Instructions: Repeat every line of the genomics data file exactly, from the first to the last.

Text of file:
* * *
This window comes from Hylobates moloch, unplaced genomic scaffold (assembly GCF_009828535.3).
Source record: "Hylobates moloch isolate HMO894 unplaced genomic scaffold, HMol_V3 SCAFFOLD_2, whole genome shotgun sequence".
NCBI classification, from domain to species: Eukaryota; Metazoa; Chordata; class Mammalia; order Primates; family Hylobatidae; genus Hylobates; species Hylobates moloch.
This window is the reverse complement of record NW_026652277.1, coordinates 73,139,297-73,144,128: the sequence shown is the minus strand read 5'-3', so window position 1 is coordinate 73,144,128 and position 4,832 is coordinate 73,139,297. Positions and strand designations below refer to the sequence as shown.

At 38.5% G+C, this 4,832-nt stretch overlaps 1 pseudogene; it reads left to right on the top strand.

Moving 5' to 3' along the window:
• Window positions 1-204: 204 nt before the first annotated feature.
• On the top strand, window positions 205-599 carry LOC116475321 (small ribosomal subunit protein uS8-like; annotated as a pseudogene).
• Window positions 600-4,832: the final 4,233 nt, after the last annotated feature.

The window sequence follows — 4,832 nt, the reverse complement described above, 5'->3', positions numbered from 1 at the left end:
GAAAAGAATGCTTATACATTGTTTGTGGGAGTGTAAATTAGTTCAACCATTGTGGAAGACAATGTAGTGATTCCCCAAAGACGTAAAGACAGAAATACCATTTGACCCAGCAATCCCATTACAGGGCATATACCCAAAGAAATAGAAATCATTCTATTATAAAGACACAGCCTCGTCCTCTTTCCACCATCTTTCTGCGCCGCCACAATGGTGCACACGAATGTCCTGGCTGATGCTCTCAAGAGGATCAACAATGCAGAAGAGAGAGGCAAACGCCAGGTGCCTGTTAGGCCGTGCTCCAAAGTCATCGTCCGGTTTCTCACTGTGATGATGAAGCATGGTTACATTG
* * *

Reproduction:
This window comes from Hylobates moloch, unplaced genomic scaffold (assembly GCF_009828535.3).
Source record: "Hylobates moloch isolate HMO894 unplaced genomic scaffold, HMol_V3 SCAFFOLD_2, whole genome shotgun sequence".
NCBI classification, from domain to species: Eukaryota; Metazoa; Chordata; class Mammalia; order Primates; family Hylobatidae; genus Hylobates; species Hylobates moloch.
This window is the reverse complement of record NW_026652277.1, coordinates 73,139,297-73,144,128: the sequence shown is the minus strand read 5'-3', so window position 1 is coordinate 73,144,128 and position 4,832 is coordinate 73,139,297. Positions and strand designations below refer to the sequence as shown.

At 38.5% G+C, this 4,832-nt stretch overlaps 1 pseudogene; it reads left to right on the top strand.

Moving 5' to 3' along the window:
• Window positions 1-204: 204 nt before the first annotated feature.
• On the top strand, window positions 205-599 carry LOC116475321 (small ribosomal subunit protein uS8-like; annotated as a pseudogene).
• Window positions 600-4,832: the final 4,233 nt, after the last annotated feature.

The window sequence follows — 4,832 nt, the reverse complement described above, 5'->3', positions numbered from 1 at the left end:
GAAAAGAATGCTTATACATTGTTTGTGGGAGTGTAAATTAGTTCAACCATTGTGGAAGACAATGTAGTGATTCCCCAAAGACGTAAAGACAGAAATACCATTTGACCCAGCAATCCCATTACAGGGCATATACCCAAAGAAATAGAAATCATTCTATTATAAAGACACAGCCTCGTCCTCTTTCCACCATCTTTCTGCGCCGCCACAATGGTGCACACGAATGTCCTGGCTGATGCTCTCAAGAGGATCAACAATGCAGAAGAGAGAGGCAAACGCCAGGTGCCTGTTAGGCCGTGCTCCAAAGTCATCGTCCGGTTTCTCACTGTGATGATGAAGCATGGTTACATTG